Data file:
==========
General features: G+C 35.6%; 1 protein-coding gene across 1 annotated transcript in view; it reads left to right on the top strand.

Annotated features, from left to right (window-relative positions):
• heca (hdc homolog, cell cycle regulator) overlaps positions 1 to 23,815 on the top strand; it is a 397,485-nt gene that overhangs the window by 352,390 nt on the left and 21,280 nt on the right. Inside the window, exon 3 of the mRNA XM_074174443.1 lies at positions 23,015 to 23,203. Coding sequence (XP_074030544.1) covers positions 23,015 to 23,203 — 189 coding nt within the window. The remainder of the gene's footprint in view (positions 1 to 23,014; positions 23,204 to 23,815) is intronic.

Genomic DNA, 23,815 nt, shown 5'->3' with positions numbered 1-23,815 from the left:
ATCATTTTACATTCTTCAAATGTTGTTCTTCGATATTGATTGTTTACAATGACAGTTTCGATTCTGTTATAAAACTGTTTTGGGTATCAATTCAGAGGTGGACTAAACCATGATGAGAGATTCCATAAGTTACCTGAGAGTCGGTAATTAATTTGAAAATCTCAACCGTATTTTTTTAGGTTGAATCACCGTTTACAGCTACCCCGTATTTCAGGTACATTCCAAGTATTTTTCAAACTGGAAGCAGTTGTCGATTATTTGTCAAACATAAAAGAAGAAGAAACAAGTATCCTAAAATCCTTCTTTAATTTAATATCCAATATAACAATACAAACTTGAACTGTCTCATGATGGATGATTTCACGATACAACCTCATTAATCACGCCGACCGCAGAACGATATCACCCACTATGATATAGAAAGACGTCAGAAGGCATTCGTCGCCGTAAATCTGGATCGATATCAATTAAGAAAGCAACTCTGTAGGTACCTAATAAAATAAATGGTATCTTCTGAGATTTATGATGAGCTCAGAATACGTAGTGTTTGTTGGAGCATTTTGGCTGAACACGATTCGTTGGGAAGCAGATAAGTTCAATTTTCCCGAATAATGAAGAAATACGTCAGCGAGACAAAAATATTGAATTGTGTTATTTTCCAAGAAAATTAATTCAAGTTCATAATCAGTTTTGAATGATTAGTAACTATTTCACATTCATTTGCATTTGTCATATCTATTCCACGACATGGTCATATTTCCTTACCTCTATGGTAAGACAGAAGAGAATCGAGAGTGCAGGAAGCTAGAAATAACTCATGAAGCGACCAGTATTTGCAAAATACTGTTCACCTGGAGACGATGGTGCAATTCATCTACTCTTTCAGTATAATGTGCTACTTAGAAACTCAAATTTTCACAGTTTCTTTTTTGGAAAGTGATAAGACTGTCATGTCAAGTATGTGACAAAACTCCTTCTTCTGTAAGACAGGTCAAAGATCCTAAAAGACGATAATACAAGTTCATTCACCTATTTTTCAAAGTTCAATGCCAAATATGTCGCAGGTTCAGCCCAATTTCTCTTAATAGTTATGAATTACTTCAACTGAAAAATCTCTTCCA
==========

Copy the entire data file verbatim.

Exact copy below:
General features: G+C 35.6%; 1 protein-coding gene across 1 annotated transcript in view; it reads left to right on the top strand.

Annotated features, from left to right (window-relative positions):
• heca (hdc homolog, cell cycle regulator) overlaps positions 1 to 23,815 on the top strand; it is a 397,485-nt gene that overhangs the window by 352,390 nt on the left and 21,280 nt on the right. Inside the window, exon 3 of the mRNA XM_074174443.1 lies at positions 23,015 to 23,203. Coding sequence (XP_074030544.1) covers positions 23,015 to 23,203 — 189 coding nt within the window. The remainder of the gene's footprint in view (positions 1 to 23,014; positions 23,204 to 23,815) is intronic.

Genomic DNA, 23,815 nt, shown 5'->3' with positions numbered 1-23,815 from the left:
ATCATTTTACATTCTTCAAATGTTGTTCTTCGATATTGATTGTTTACAATGACAGTTTCGATTCTGTTATAAAACTGTTTTGGGTATCAATTCAGAGGTGGACTAAACCATGATGAGAGATTCCATAAGTTACCTGAGAGTCGGTAATTAATTTGAAAATCTCAACCGTATTTTTTTAGGTTGAATCACCGTTTACAGCTACCCCGTATTTCAGGTACATTCCAAGTATTTTTCAAACTGGAAGCAGTTGTCGATTATTTGTCAAACATAAAAGAAGAAGAAACAAGTATCCTAAAATCCTTCTTTAATTTAATATCCAATATAACAATACAAACTTGAACTGTCTCATGATGGATGATTTCACGATACAACCTCATTAATCACGCCGACCGCAGAACGATATCACCCACTATGATATAGAAAGACGTCAGAAGGCATTCGTCGCCGTAAATCTGGATCGATATCAATTAAGAAAGCAACTCTGTAGGTACCTAATAAAATAAATGGTATCTTCTGAGATTTATGATGAGCTCAGAATACGTAGTGTTTGTTGGAGCATTTTGGCTGAACACGATTCGTTGGGAAGCAGATAAGTTCAATTTTCCCGAATAATGAAGAAATACGTCAGCGAGACAAAAATATTGAATTGTGTTATTTTCCAAGAAAATTAATTCAAGTTCATAATCAGTTTTGAATGATTAGTAACTATTTCACATTCATTTGCATTTGTCATATCTATTCCACGACATGGTCATATTTCCTTACCTCTATGGTAAGACAGAAGAGAATCGAGAGTGCAGGAAGCTAGAAATAACTCATGAAGCGACCAGTATTTGCAAAATACTGTTCACCTGGAGACGATGGTGCAATTCATCTACTCTTTCAGTATAATGTGCTACTTAGAAACTCAAATTTTCACAGTTTCTTTTTTGGAAAGTGATAAGACTGTCATGTCAAGTATGTGACAAAACTCCTTCTTCTGTAAGACAGGTCAAAGATCCTAAAAGACGATAATACAAGTTCATTCACCTATTTTTCAAAGTTCAATGCCAAATATGTCGCAGGTTCAGCCCAATTTCTCTTAATAGTTATGAATTACTTCAACTGAAAAATCTCTTCCA